GREENSBORO — Demetri Sheridan resume last senior at Lumberton includes several high-profile honors. The senior was named All-Conference, All-County and All-Region honors, along with the county Defensive Player of the Year award.
That’s why it was hardly shocking to some when Sheridan went off at the 69th annual NCCA East-West All-Star Football Game.
Sheridan powered the East’s defense, taking his captain’s role seriously and racking up a game-high 10 tackles. When he wasn’t making a tackle, his blue number four could almost always be found in the vicinity of the action.
As the teams gathered around the middle of the field to hear the announcement of who had won the MVP awards, there were few shocked faces when Sheridan’s name came over the loudspeaker at Jamieson Stadium.
“It means a lot, because I’m a defensive-oriented player,” Sheridan said. “I just went out there and had fun.”
The game ended in a 10-10 tie when the West hit a game-tying field goal as time expired but that didn’t take away from what the weekend meant to Sheridan, who was one of three players from the county participating from the game.
“Being around a lot of good players helped me learn a lot, and had a good time around all the teammates and we worked hard,” he said.
Hard work is nothing new to Sheridan though.
Lumberton football coach Mike Setzer is one of many people who will back up that claim.
“I have personally watched Demetri come out to the high school to work out both by himself and with other people following him,” Setzer said. “That’s why we were so intent on trying to get somebody to give him an opportunity (in college), because whoever gives this young man an opportunity, he’s going to give them more than they are going to give him.”
By halftime, Setzer was confident in Sheridan’s bid to take home the MVP. Setzer said the community of Lumberton will be missing not just a quality football player when Sheridan moves on to college, but a quality individual.
“How do you replace a Demetri Sheridan?” Setzer said. “When you say student-athlete, that’s what he means to Lumberton, because he is exactly what you want out of a student-athlete. He means so much more than just a football player. In this day and age when so many are choosing to do wrong, he’s choosing to do right.”
Shayron Jones of St. Pauls and Blake Greene of Red Springs also garnered high praise from their supporters in the stands.
“I’m just pleased for him,” St. Pauls football coach Trey Sasser said about Jones. “His four years of hard work have paid off with this reward. Being able to compete with some of the best in the state in his last high school football game.”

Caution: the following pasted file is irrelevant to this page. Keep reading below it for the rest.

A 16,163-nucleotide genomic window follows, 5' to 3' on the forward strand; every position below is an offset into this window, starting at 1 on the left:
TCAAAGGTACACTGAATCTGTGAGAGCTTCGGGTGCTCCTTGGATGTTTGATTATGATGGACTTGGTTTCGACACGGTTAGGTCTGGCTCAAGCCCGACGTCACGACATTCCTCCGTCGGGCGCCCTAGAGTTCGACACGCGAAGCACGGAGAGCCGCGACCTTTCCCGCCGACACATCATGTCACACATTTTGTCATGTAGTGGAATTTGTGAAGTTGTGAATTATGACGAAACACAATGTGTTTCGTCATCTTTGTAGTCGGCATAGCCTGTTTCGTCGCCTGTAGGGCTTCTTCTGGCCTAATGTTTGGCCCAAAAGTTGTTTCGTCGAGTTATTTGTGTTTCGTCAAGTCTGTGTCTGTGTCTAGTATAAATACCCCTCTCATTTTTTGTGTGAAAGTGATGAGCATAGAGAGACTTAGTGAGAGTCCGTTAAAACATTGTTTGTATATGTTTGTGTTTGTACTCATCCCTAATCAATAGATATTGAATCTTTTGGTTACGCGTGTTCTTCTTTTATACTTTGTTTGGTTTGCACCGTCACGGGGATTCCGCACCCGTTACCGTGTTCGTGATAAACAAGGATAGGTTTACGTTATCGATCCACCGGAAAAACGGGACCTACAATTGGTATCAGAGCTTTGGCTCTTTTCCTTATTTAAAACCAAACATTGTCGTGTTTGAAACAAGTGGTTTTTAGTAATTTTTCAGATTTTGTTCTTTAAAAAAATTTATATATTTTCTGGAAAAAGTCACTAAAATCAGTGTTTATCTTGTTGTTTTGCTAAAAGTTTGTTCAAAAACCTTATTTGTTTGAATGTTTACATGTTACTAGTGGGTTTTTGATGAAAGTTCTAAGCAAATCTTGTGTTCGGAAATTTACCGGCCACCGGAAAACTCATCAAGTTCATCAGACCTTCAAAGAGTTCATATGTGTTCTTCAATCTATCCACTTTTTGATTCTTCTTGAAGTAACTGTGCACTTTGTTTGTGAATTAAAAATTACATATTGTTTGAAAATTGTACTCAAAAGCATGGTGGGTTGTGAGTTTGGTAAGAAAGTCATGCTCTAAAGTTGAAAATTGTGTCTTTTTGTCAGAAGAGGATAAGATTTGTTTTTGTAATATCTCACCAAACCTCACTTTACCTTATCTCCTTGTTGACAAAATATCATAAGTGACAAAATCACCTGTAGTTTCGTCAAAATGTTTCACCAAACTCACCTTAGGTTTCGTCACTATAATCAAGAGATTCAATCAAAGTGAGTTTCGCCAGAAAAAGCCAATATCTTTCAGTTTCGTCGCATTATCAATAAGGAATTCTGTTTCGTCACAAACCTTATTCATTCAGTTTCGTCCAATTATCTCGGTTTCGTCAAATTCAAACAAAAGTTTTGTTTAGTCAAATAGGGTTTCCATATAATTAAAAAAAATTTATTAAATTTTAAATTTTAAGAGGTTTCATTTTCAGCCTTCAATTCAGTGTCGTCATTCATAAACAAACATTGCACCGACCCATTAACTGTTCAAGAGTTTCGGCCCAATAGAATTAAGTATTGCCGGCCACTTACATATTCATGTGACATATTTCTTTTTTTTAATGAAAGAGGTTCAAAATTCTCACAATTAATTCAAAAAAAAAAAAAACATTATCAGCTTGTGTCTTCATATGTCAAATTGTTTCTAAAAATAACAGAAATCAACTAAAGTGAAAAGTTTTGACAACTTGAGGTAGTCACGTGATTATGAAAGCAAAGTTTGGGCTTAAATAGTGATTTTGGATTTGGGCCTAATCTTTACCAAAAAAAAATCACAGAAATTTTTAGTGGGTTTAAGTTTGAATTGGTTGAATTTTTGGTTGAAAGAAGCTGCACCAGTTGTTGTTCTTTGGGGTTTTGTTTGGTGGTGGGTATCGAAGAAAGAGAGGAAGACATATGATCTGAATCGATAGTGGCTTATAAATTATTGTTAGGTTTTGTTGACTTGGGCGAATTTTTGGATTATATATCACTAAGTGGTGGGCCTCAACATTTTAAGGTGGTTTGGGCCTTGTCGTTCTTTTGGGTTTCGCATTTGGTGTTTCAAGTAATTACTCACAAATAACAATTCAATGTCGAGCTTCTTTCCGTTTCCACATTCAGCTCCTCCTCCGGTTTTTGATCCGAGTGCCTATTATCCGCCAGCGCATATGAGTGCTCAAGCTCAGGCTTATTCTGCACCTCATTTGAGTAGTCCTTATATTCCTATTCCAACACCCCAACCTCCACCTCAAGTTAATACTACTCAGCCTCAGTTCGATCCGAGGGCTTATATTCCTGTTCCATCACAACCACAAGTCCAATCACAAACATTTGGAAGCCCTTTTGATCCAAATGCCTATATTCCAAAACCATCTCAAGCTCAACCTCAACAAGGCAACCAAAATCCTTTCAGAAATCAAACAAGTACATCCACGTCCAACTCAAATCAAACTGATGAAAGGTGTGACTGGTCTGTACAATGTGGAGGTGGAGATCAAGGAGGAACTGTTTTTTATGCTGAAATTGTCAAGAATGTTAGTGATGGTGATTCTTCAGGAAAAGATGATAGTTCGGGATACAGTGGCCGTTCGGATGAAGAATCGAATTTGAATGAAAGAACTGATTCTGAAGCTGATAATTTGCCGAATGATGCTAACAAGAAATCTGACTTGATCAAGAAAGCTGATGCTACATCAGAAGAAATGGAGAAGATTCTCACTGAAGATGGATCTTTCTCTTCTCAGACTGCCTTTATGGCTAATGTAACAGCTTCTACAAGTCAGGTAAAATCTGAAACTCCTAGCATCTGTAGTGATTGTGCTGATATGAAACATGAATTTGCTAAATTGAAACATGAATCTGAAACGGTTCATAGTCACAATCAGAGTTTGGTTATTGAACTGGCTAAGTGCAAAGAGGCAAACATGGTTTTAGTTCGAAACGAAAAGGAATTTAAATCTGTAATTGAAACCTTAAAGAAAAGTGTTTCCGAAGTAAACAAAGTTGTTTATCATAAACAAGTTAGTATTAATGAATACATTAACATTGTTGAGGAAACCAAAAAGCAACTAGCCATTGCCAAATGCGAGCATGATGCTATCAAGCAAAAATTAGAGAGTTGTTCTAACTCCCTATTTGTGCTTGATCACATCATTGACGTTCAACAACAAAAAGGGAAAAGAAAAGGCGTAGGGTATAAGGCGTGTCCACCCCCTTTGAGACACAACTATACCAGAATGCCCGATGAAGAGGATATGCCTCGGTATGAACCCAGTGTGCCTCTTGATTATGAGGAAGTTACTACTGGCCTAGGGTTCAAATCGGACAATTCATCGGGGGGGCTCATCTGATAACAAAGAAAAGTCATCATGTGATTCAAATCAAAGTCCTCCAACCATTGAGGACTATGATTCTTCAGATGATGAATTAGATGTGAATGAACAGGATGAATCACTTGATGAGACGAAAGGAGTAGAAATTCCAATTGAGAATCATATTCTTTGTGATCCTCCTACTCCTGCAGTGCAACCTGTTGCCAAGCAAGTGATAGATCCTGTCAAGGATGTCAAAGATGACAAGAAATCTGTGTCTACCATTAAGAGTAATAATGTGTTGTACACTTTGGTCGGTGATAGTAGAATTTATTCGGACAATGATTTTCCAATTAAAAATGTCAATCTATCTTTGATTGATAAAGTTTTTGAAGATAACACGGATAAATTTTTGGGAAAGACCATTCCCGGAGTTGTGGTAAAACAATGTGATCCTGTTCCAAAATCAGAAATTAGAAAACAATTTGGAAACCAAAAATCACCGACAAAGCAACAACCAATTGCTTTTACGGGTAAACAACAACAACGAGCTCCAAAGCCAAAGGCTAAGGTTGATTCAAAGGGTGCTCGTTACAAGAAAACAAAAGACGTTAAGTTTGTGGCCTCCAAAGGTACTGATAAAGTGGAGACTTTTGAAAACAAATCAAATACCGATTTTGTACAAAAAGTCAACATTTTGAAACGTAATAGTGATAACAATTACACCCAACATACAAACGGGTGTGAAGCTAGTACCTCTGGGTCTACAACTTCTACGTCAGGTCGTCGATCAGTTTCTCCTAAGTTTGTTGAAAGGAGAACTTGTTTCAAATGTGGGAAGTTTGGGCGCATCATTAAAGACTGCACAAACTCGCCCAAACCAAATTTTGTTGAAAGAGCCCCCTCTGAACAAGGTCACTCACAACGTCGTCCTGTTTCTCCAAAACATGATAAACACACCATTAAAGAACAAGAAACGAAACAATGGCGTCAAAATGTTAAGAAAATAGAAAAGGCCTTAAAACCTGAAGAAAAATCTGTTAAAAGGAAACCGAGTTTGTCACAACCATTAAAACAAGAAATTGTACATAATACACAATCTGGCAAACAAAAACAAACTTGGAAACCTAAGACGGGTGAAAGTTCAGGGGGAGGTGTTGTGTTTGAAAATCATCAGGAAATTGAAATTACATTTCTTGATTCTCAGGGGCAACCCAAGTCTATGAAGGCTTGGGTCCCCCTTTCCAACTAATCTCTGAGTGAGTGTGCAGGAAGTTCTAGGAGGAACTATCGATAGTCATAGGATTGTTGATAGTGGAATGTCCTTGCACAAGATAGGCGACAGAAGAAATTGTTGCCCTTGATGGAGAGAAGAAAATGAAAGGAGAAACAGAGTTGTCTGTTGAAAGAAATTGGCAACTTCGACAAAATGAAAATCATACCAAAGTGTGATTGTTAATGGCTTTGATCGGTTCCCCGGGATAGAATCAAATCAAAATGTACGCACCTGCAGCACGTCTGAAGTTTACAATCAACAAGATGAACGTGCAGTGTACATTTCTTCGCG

For Jones, there was still the hopes of pulling out the victory, but that didn’t take away from the enjoyment he had of the experience.
“To be honest, I really don’t even want to go home,” Jones said. “I will never forget these boys, I had a good time with them. I’m going to miss them.”
That same sentiment was shared by Greene after the final whistle blew.
“It helped me to grow as a person man,” he said. “These players from different areas, you see different backgrounds and different people. I’m not ready to go home. I could play a whole season with these boys.”
Greene won’t be playing a season with the East team, but he will be moving on to another chapter as he will be playing for Division II Lane College in Jackson, Tenn., next season.
The biggest part of the game for Greene was getting to play one more high school game in front of his father, who has been a major drive in his playing career.
“That’s my father man, that’s my heart,” he said. “He supported me, I have to support him in the long run.”
For Greene’s father, Brentley Clark, the feeling was a mutual, and there was a feeling of pride in his son accomplishing one of his goals.
“As he was growing up, he had to set a goal for himself,” Brentley said. “He asked me would I stand by him through it, and I said yeah, and he pulled through with it and now his next step is college.”
That next step is one Blake is excited for as well.
“Meeting different people and getting better as a person,” he said. “Football isn’t always going to be here so I have to pursue after football.”
With four years of high school coming to a close for the three seniors, they all said there couldn’t have been a better way to finish their careers.
“The biggest memories I’m taking away from this weekend is all the laughs we had, how we practiced hard and just got out there for this game right here,” Sheridian said.